The Question of Lawmaking

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I can hear the eyes glazing over. From Article I § 1 “We the People,” in a straightforward sentence loaned limited lawmaking powers to a Congress of the United States. What could be clearer?

Despite the clarity, most lawmaking over the last hundred years drifted from congress to executive branch agencies. Specialists in various disciplines from the environment, workplace and labor relations, education, energy, and the law itself (DOJ), busy themselves writing progressive regulations on behalf of the President. But, for many, the pace of transformation was still too slow. To speed societal progress, a recent democrat congress infamously exempted a couple of new agencies from congressional oversight: the Consumer Financial Protection Bureau, and Obamacare Death Panels. With several winks and nods over decades, the scotus found these and the more familiar administrative state to be thoroughly Constitutional. They are not; they evidence a dangerous corruption of lawmaking that if left unreformed does not bode well for the continuance of our once republic.

I trace much of the turmoil in Western Civilization to the struggle over, “Who or what body makes the law?”

Lawmaking is the central feature of government. In republics, lawmaking is the responsibility of representatives of the component members of society. Notwithstanding our beloved Constitution, I shake my head in disbelief when I occasionally read at conservative websites that modern America is a republic; it is hardly more a republic than Imperial Rome circa 300 AD was a republic just because emperors kept up the charade of republican institutions. Then, as now, what passes for republican government better resembles scenes of power-mad factions going at each other’s throats, rather than constituent members joined in common purpose to advance the best interests of the nation.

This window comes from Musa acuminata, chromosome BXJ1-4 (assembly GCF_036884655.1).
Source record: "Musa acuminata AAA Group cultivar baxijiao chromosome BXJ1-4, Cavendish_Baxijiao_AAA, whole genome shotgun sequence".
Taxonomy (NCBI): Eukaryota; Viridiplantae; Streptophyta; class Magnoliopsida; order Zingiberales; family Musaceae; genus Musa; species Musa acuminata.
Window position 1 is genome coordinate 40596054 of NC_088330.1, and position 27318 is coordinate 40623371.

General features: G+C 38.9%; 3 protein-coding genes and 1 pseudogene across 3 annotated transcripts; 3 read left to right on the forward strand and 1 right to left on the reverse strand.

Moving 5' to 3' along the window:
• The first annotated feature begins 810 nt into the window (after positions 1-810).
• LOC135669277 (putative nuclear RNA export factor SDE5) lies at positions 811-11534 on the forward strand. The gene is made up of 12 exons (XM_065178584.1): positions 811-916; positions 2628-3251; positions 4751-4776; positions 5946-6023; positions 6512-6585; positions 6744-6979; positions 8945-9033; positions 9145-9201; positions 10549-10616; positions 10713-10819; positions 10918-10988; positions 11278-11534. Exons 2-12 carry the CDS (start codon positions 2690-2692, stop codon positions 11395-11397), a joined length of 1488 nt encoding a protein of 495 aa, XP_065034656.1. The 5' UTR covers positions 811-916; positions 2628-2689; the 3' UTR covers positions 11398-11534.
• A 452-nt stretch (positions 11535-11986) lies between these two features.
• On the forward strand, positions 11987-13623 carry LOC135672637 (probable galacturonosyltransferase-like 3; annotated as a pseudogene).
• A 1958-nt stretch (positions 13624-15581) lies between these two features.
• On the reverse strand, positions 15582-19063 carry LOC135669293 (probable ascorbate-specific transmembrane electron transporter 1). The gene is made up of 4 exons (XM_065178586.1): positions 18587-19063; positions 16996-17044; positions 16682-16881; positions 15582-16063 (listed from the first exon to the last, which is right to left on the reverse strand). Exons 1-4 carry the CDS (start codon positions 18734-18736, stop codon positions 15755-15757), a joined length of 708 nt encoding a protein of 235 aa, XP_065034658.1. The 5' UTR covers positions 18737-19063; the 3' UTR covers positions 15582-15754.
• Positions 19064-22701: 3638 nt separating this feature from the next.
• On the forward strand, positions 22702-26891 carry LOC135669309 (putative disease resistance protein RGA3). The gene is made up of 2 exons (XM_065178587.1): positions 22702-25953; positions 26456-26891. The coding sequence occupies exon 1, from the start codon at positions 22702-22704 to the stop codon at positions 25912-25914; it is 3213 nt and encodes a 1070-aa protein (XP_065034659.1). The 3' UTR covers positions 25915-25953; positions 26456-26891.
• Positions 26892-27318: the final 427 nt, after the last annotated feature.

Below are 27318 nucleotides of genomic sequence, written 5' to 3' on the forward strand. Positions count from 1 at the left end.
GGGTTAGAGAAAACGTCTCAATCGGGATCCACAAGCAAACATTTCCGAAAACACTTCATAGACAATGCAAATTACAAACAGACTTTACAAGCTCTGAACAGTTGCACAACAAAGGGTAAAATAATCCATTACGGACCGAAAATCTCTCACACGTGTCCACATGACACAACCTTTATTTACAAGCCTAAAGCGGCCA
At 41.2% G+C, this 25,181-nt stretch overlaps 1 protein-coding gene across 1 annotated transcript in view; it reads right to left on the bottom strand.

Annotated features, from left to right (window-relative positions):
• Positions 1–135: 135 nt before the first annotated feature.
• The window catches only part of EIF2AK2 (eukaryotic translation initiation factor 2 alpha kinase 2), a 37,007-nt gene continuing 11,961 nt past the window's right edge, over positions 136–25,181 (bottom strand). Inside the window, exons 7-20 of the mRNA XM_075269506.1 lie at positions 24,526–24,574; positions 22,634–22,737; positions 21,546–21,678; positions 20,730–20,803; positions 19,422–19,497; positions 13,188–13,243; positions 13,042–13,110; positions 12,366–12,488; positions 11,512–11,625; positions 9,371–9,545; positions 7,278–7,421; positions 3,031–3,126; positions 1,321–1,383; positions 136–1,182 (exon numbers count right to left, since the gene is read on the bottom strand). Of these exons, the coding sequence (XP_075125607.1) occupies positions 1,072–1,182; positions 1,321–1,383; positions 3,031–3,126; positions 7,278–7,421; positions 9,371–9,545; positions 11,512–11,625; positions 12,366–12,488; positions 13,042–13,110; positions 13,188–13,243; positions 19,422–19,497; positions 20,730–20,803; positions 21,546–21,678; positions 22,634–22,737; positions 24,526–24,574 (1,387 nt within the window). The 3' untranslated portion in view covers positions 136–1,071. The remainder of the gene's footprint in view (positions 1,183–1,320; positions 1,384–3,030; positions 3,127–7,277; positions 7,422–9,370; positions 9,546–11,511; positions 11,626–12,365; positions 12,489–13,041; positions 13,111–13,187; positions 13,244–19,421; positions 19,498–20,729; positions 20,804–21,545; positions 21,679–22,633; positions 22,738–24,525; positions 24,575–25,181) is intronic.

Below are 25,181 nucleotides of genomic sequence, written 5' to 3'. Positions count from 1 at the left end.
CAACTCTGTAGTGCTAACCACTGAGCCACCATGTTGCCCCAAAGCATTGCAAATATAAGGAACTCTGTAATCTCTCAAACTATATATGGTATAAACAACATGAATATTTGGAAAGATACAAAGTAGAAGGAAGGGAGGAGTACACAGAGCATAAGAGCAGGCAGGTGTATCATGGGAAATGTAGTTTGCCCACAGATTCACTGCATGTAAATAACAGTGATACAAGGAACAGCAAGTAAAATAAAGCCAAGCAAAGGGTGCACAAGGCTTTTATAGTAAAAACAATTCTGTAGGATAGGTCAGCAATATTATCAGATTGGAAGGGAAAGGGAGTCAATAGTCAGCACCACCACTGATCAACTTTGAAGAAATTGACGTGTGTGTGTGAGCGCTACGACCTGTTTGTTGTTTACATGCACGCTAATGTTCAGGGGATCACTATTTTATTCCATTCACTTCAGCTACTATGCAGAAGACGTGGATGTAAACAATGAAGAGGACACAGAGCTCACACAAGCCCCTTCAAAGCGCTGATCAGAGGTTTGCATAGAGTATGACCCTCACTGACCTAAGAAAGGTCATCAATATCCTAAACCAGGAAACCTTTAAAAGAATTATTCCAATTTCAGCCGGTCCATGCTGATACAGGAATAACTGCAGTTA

Over the next few squibs I will examine, through a unique lens, the chaos and struggle over lawmaking in an era that had big impacts on our Founding and Framing generation. From the experiences and writings of Algernon Sidney (1623-1683) and his times, there are lessons for contemporary America. Sidney’s times were those of transition, violent ones in which civil society ultimately limited the established executive and lawmaking authority of English monarchs. The Glorious Revolution of 1688 and English Bill of Rights in 1689 curtailed the king’s prerogative powers and finally established Parliament as the permanent lawmaking body of the constitution. As in Stuart England, and her mid-18th century colonies, turmoil once again surrounds the question of lawmaking in America.1

While we are fortunate that President Trump rolls back the regulatory state and asks congress for beneficial laws, recall that his predecessor made, ignored, and amended laws as his social justice passions directed him. James Madison warned that his contemporaries in revolution did not fight and die to establish an elective despotism. For those who stubbornly assert America is still a republic, I say that the law in republican free government can never be at the discretion of one man with a pen and a phone.

1. Social justice federal district courts breezily usurp the Constitutional and statutory authority of President Trump to protect the nation from barbarian muslims. In this, they assume for themselves the lawmaking power of congress.